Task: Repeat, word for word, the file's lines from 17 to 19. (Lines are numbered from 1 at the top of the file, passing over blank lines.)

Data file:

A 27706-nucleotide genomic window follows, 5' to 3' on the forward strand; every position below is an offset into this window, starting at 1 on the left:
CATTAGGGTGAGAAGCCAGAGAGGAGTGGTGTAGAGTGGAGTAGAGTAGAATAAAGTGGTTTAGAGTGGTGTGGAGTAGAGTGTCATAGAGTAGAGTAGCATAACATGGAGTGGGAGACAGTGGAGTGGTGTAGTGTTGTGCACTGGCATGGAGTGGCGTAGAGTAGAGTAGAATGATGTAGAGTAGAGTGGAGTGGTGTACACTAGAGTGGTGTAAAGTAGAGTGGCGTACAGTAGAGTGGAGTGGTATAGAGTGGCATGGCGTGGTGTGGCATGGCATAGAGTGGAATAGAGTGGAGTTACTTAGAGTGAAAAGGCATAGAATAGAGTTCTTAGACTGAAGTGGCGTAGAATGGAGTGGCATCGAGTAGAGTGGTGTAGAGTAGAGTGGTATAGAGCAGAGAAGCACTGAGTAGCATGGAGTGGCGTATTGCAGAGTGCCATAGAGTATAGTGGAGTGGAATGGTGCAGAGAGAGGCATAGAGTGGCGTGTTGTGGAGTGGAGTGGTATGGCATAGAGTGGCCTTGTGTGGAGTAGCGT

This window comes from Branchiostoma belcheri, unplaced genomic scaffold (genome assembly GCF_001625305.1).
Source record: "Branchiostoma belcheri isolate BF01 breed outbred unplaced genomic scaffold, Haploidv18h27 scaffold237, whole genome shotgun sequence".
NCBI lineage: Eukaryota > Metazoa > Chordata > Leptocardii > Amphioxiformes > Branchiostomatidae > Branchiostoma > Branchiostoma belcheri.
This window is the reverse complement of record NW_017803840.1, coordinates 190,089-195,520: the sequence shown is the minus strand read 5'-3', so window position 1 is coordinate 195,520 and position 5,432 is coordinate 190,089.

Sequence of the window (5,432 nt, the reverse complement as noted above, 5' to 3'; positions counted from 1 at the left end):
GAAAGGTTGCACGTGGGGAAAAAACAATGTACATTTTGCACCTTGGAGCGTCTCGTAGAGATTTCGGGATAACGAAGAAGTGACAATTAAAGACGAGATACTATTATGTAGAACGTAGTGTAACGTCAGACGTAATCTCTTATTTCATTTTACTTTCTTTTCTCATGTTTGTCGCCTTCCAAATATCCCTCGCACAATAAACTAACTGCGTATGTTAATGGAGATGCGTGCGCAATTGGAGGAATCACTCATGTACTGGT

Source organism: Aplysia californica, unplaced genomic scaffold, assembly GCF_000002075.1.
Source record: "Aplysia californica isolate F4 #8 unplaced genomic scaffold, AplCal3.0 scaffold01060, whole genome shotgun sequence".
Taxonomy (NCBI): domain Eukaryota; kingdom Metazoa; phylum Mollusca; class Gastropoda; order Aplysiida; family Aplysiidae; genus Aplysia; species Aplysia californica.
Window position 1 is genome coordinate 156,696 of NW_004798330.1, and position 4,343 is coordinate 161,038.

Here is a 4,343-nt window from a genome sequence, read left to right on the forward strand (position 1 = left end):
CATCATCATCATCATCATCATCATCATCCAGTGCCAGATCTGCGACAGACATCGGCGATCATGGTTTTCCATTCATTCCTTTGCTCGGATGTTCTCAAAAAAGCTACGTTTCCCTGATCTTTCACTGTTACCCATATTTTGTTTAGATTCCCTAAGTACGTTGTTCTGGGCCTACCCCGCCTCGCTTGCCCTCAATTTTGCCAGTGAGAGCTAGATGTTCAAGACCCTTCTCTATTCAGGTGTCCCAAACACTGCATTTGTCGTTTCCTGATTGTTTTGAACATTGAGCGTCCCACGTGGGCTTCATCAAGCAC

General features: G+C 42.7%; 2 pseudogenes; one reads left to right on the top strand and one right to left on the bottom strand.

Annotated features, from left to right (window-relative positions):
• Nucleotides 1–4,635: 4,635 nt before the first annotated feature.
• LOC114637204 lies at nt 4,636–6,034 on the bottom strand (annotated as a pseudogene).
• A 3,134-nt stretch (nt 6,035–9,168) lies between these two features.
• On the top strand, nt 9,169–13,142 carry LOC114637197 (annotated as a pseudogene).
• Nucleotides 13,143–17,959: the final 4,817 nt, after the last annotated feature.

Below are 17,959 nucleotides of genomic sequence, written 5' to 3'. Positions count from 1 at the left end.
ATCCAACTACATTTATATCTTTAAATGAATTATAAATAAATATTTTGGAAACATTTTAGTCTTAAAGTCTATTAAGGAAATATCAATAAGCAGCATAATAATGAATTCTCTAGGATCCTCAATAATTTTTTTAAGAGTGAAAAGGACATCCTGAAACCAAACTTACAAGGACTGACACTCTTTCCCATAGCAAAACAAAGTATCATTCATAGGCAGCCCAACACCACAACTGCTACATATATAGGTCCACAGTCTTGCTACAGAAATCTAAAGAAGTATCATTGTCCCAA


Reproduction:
• Nucleotides 1–4,635: 4,635 nt before the first annotated feature.
• LOC114637204 lies at nt 4,636–6,034 on the bottom strand (annotated as a pseudogene).
• A 3,134-nt stretch (nt 6,035–9,168) lies between these two features.